Tranquility reigns at Kyoto’s Miyoshinji Temple

Visitors learn the ways and lessons of the Buddhist monks

The path of philosophy offers moments of solitude.

The path of philosophy offers moments of solitude.

KYOTO, JAPAN–It is daybreak and Miyoshinji Temple’s gongs are being rung, the first sounds you have heard in the past eight hours. Lines of monks rustle past, venturing out to a ceremony. Unlike Kyoto’s more renowned temples that have become attractions, Miyoshinji Temple carries on as a Zen Buddhist temple and monastery, housing monks and pilgrims as it has for centuries.

Even though Miyoshinji stands in the heart of Kyoto, it occupies its own domain composed of several sub-temples, each with its own order, group of monks and protocol.

Just the facts

For the “Zen Experience” 8000 yen ($95 Cdn.) including calligraphy instruction, tea ceremony and snack, plus a sumptuous vegetarian temple cuisine lunch at Taizoin go to www.taizoin.com or call 075-463-2855 and ask for Monk Matsuyama.

SHUNKOIN TEMPLE stay or “shukubo,” as it is known in Japan, is one of the most affordable places in town, particularly when you use the kitchen to prepare your meals. Rooms start at 4000 yen ($47.50 Cdn.) per night; go to www.shunkoin.com or call 075-462-5488 and ask for Monk Kawakami. Both Shunkoin and Taizoin are within Myoshinji Temple compound, a 10-minute walk from JR Hanazono Station in Kyoto.

FOR FURTHER INFORMATION, visit JNTO (Japan National Tourism Organization) online at www.jnto.go.jp and select “Kyoto.” The Kyoto branch office of JNTO, called TIC or Tourism Information Center, has a booth on the second floor of Kyoto Station. For city bus and subway information go to www.city.kyoto.jp.

– John Lander

Though UNESCO World Heritage temples and gardens are a short bicycle ride away, Miyoshinji Temple eschews tour bus groups, sticking to its Zen-like simplicity and tranquility. Known for its history of hospitality, two of the sub-temples welcome both Japanese and foreign visitors as guests. Taizoin offers regular “Zen Experience” sessions meant to introduce Japanese culture to foreign visitors.

Monk Matsuyama guides you through a meditation session, jokingly brandishing the cane used to smack novice monks who fell asleep during meditation back in his day. Don’t worry, he will gently nudge you awake should you nod off.

Zen Buddhism makes much of meditation as a practice although this can take various forms, such as the preparation of tea or even tending the garden. Zen is also a philosophy and a way of life with an emphasis on simplicity or in other words, as Matsuyama would have it, everyday life lived with awareness. Through meditation we can detach ourselves from the world, albeit briefly. That’s a treat for those of us wishing for a virtual get-away-from-it-all experience.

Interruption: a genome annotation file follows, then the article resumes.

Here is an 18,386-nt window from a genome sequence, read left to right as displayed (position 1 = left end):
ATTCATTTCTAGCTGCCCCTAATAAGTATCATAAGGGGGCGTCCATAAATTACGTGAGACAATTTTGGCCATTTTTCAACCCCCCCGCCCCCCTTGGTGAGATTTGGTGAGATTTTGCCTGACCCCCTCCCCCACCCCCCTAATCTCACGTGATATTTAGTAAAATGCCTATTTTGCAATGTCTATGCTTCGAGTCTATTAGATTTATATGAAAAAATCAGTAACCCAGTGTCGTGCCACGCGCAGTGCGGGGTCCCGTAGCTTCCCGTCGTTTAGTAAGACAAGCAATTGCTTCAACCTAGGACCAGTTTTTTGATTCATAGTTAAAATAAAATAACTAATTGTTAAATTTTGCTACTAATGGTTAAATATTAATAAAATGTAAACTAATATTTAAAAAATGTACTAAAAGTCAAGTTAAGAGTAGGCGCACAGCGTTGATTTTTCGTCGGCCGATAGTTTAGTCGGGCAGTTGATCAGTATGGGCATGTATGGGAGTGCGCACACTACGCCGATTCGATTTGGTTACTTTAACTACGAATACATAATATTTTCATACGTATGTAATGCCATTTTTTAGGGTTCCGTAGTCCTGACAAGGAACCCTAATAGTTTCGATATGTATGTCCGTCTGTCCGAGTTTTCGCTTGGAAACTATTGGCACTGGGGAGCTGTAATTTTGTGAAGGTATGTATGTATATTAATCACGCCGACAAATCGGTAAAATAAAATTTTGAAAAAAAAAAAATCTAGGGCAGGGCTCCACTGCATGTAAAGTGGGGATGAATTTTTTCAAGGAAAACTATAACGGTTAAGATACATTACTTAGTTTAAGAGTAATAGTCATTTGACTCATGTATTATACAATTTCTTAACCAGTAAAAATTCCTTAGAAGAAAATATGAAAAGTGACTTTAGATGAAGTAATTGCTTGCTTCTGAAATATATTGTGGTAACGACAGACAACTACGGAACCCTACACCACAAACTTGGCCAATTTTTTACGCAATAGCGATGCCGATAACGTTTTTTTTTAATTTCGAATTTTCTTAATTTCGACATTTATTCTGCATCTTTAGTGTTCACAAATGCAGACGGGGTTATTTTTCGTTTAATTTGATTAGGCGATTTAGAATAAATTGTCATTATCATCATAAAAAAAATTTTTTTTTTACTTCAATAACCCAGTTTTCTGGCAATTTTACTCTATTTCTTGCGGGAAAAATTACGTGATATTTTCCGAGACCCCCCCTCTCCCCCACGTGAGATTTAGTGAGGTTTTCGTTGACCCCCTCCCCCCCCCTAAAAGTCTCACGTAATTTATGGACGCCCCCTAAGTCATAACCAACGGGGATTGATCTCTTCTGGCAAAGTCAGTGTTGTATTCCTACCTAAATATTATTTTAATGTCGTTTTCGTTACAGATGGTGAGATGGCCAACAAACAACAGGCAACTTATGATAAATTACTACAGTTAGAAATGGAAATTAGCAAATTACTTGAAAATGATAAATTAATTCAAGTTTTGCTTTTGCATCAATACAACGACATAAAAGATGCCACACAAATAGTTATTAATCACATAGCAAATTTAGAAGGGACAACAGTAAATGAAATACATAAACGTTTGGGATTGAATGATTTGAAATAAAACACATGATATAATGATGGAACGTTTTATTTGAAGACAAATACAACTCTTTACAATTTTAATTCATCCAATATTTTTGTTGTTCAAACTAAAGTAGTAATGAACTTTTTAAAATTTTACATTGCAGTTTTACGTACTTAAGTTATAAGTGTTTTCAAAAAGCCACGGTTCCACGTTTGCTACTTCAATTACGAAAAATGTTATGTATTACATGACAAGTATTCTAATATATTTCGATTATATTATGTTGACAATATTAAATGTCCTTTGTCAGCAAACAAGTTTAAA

After meditating it’s time for some calligraphy, where you get the chance to make your own scroll as a keepsake. Calligraphy in Japan is also considered a form of meditation without the strict silence, though it does involve concentration. During the calligraphy session silence is unknown, especially by participants who have just spoiled yet another sheet of paper.

Calligraphy is followed by a short tour of Taizoin’s Zen garden. Japan’s most renowned gardens, such as Ryoanji and Tenryuji, were all designed by monks. Their care and maintenance have always been considered a form of meditation, not mere gardening.

After a busy morning, it’s time for the grande finale. Shojin ryori, literally “devotion cuisine”, is simple vegetarian temple cuisine. The subtle and complex flavours, colours and presentation of the food makes up for any lack of meat. A tiny saucer of pickles, a delicate basket of tempura, a lacquer bowl of soup, tofu arranged on rectangular plates. The ceramics, not to mention the foods they hold, are so beautifully presented it feels almost sacrilegious to eat.

Guests who want the full-on Zen experience can stay overnight at neighbouring Shunkoin Temple, with its long history of hosting pilgrims and travellers. Monk Kawakami maintains this tradition and is accustomed to visitors from many lands and faiths who come to learn about Japanese culture and Kyoto’s long history.

Visitors have the rare opportunity to learn as much about Zen Buddhism as they like. Others just come for the most affordable accommodations in town, but Shunkoin welcomes all and you’ll feel at home if you don’t mind sleeping on the floor on a futon.

At a temple stay you won’t be able to order a cheeseburger from room service but, after all, you didn’t come to Kyoto to munch on fast food. What you will get here is the chance to mingle with Japanese in a friendly atmosphere, learn about Japan and Zen Buddhism and interact with other travellers – a real plus for those who may feel isolated in even a small boutique hotel.

John Lander is a Tokyo-based writer.

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